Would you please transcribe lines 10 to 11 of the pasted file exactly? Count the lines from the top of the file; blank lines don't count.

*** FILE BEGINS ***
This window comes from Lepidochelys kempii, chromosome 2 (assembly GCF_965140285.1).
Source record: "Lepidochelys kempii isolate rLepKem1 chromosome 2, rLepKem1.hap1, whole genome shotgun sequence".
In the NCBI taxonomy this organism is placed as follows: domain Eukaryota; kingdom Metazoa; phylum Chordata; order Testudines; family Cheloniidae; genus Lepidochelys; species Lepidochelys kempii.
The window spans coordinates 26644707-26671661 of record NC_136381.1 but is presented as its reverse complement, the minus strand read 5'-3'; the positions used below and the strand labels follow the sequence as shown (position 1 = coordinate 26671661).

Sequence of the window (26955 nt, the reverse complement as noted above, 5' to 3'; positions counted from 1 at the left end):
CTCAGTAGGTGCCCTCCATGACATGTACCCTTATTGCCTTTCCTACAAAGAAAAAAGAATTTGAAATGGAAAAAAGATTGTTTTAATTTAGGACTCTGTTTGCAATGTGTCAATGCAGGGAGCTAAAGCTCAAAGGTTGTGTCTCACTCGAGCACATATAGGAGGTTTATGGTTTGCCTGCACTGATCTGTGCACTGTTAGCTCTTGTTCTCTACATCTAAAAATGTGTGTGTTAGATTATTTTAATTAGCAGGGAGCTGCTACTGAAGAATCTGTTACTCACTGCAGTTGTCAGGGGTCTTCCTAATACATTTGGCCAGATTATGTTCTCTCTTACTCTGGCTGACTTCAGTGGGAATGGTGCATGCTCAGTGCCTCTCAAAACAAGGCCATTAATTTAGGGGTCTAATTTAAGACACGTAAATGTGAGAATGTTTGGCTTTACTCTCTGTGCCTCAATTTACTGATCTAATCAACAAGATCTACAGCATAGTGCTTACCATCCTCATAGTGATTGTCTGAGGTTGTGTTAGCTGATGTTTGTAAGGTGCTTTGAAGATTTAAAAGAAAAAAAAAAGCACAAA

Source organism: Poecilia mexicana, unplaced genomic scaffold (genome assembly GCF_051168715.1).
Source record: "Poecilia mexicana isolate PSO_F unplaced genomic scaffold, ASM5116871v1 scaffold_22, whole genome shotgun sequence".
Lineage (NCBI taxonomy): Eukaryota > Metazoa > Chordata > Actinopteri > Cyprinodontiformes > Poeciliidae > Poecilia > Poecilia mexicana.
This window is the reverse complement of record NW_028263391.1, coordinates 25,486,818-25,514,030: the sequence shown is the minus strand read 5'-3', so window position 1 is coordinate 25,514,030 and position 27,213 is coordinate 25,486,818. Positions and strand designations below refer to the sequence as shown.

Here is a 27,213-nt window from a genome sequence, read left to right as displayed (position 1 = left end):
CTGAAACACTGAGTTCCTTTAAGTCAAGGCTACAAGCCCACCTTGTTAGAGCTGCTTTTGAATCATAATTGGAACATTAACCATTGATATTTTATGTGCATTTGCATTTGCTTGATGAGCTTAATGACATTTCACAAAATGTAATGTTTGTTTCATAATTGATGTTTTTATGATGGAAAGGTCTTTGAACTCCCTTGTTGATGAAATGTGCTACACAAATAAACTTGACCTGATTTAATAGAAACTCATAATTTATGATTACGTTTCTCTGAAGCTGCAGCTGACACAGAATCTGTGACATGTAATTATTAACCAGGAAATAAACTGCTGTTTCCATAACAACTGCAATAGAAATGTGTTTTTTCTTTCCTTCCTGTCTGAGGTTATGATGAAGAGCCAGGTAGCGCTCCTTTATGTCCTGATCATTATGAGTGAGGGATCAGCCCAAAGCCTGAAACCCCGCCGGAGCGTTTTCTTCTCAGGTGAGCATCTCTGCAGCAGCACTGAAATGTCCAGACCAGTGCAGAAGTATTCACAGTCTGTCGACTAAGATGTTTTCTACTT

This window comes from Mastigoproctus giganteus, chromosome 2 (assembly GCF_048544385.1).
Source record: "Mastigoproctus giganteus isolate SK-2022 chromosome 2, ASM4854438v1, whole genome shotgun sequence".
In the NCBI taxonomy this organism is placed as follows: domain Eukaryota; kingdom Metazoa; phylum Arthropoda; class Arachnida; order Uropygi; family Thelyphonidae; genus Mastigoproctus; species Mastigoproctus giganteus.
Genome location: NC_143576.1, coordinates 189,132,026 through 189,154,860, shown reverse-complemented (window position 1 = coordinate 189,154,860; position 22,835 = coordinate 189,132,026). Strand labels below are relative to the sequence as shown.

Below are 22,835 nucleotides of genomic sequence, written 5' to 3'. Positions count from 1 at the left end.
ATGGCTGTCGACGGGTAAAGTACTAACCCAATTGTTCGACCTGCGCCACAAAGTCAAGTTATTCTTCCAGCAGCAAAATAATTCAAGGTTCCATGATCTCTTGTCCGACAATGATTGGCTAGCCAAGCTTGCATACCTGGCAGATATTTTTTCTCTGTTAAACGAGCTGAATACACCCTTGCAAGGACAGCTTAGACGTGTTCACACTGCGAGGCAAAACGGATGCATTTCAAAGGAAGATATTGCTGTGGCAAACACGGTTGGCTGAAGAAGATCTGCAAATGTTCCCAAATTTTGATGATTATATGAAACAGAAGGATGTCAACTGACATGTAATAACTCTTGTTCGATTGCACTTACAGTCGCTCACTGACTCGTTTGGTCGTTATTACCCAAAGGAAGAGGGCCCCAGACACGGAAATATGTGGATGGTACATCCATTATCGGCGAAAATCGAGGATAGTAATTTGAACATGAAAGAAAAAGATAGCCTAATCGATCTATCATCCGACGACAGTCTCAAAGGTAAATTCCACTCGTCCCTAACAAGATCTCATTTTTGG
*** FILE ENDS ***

This window is the reverse complement of record NW_028263391.1, coordinates 25,486,818-25,514,030: the sequence shown is the minus strand read 5'-3', so window position 1 is coordinate 25,514,030 and position 27,213 is coordinate 25,486,818. Positions and strand designations below refer to the sequence as shown.

Here is a 27,213-nt window from a genome sequence, read left to right as displayed (position 1 = left end):